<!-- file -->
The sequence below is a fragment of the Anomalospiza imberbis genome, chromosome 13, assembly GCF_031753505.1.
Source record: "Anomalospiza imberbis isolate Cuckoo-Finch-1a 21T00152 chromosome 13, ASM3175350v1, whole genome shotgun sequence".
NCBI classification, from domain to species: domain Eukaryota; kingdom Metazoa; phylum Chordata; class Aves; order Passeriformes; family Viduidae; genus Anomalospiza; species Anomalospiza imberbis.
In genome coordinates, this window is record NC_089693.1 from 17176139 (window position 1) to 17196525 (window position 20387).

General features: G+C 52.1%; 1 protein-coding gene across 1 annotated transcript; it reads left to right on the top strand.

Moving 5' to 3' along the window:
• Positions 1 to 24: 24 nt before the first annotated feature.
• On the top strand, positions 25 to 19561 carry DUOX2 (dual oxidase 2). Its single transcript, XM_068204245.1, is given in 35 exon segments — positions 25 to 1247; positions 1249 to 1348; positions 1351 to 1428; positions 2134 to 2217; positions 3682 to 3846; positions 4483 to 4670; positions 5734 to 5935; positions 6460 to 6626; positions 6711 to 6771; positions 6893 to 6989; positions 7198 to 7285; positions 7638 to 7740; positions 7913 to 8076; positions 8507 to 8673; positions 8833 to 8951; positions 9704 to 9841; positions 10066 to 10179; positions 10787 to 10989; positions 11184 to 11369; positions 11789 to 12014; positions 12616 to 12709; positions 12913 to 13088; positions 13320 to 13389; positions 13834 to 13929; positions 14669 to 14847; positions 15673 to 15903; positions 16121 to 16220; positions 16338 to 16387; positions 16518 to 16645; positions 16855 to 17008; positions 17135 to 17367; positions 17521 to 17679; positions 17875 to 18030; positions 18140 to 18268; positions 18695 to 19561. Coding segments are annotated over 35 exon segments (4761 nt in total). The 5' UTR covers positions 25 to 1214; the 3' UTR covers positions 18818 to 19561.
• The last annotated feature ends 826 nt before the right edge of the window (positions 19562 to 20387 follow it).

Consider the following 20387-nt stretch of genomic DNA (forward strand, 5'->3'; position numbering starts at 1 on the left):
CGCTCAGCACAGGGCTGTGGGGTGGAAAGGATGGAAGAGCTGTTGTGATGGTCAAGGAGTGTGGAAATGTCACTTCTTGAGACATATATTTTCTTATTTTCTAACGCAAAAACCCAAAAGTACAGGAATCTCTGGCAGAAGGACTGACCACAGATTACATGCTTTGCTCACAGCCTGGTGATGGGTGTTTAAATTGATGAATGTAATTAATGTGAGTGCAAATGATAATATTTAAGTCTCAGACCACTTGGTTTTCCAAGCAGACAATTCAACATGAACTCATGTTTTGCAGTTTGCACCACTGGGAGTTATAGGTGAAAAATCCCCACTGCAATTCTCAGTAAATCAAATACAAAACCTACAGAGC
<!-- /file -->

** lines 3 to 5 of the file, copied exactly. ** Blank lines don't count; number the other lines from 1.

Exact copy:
NCBI classification, from domain to species: domain Eukaryota; kingdom Metazoa; phylum Chordata; class Aves; order Passeriformes; family Viduidae; genus Anomalospiza; species Anomalospiza imberbis.
In genome coordinates, this window is record NC_089693.1 from 17176139 (window position 1) to 17196525 (window position 20387).

General features: G+C 52.1%; 1 protein-coding gene across 1 annotated transcript; it reads left to right on the top strand.